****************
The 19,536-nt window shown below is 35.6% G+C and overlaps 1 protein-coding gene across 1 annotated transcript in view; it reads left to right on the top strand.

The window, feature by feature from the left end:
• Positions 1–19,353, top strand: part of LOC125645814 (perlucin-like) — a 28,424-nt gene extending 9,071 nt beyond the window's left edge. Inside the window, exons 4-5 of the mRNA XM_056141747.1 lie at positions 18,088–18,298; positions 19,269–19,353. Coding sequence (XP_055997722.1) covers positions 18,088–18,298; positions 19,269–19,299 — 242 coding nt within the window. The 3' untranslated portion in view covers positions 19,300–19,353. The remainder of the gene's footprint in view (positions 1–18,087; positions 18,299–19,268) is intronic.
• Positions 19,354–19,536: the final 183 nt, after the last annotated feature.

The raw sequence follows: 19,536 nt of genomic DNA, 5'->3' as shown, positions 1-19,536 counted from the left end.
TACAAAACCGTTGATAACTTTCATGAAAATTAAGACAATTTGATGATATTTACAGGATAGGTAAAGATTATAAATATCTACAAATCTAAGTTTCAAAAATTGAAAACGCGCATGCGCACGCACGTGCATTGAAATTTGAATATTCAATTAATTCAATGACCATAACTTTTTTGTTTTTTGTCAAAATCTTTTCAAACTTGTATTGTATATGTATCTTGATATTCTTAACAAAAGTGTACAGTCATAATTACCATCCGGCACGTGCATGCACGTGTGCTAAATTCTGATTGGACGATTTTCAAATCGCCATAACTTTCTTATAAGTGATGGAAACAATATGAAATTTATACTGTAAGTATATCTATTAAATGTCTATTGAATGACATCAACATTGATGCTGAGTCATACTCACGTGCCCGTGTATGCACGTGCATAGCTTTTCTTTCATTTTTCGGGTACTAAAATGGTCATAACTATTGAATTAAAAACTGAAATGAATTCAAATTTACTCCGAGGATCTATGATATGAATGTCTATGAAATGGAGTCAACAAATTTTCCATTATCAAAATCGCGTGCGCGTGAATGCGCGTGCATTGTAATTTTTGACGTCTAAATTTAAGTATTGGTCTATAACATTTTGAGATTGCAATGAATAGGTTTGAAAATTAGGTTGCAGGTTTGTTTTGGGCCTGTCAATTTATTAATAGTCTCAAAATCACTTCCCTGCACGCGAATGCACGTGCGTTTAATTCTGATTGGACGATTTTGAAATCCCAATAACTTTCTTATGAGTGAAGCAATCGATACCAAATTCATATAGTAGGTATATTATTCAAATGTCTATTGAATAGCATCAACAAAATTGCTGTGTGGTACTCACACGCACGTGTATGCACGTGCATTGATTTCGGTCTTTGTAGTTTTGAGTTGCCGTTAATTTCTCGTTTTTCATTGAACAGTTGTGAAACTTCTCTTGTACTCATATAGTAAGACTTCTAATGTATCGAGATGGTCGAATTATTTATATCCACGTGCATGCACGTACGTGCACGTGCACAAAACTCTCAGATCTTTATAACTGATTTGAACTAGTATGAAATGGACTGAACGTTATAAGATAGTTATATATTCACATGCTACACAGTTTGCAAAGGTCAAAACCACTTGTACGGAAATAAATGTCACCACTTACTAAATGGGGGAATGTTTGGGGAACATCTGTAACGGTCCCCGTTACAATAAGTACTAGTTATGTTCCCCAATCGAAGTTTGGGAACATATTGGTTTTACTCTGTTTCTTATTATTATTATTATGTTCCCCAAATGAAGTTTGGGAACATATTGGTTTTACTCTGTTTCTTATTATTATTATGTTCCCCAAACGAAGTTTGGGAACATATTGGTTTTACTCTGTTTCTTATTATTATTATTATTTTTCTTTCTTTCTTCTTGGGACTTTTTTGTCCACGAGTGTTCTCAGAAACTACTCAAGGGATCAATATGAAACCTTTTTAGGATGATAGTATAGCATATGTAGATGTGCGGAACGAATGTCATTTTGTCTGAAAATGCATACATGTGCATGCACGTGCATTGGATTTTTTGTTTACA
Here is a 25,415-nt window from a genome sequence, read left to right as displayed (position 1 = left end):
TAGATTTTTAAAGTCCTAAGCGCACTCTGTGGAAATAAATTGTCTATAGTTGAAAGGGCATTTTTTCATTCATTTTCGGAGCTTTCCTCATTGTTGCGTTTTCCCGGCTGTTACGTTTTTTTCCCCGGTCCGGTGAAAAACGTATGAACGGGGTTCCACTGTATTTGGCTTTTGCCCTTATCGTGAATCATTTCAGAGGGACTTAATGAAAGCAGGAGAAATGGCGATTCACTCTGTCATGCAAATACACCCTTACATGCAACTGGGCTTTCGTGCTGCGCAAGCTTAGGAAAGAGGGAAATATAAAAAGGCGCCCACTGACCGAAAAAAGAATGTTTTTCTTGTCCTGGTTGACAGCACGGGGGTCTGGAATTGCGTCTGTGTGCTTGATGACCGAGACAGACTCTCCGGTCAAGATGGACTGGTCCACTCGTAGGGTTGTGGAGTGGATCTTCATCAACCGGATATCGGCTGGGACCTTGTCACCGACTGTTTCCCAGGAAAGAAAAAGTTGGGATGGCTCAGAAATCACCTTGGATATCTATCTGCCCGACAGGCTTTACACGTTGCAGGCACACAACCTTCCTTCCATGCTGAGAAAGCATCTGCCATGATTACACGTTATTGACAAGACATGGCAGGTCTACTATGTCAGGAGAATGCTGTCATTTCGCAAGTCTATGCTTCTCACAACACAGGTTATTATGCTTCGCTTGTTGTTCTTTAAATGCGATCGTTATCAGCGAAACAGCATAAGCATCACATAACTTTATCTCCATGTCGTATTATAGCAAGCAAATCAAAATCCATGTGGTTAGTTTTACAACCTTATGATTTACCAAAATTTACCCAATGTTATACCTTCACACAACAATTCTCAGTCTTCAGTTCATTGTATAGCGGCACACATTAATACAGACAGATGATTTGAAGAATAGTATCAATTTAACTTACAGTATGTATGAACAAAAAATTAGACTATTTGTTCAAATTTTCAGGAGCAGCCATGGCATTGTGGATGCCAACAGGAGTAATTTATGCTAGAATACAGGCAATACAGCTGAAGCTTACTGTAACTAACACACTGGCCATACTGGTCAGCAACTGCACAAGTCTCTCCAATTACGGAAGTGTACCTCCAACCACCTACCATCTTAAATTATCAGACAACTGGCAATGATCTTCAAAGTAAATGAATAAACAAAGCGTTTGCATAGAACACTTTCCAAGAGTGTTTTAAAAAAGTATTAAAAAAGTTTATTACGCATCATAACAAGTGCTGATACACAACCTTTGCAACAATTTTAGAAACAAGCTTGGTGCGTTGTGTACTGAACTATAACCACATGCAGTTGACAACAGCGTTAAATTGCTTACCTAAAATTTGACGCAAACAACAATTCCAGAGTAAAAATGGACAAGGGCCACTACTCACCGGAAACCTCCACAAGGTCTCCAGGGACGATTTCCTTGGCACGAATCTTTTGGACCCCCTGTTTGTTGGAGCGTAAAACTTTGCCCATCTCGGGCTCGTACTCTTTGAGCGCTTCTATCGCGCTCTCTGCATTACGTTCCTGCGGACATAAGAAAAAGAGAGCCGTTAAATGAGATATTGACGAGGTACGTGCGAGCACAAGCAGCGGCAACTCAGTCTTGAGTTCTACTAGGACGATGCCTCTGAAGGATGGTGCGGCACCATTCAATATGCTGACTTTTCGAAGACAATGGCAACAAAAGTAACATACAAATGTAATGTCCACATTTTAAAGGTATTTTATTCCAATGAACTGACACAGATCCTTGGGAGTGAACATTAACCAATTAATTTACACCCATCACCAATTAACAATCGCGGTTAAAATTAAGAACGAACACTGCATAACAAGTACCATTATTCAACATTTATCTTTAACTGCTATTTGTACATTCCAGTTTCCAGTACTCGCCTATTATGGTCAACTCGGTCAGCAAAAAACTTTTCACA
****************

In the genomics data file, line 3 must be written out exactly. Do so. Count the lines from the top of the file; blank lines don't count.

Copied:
• Positions 1–19,353, top strand: part of LOC125645814 (perlucin-like) — a 28,424-nt gene extending 9,071 nt beyond the window's left edge. Inside the window, exons 4-5 of the mRNA XM_056141747.1 lie at positions 18,088–18,298; positions 19,269–19,353. Coding sequence (XP_055997722.1) covers positions 18,088–18,298; positions 19,269–19,299 — 242 coding nt within the window. The 3' untranslated portion in view covers positions 19,300–19,353. The remainder of the gene's footprint in view (positions 1–18,087; positions 18,299–19,268) is intronic.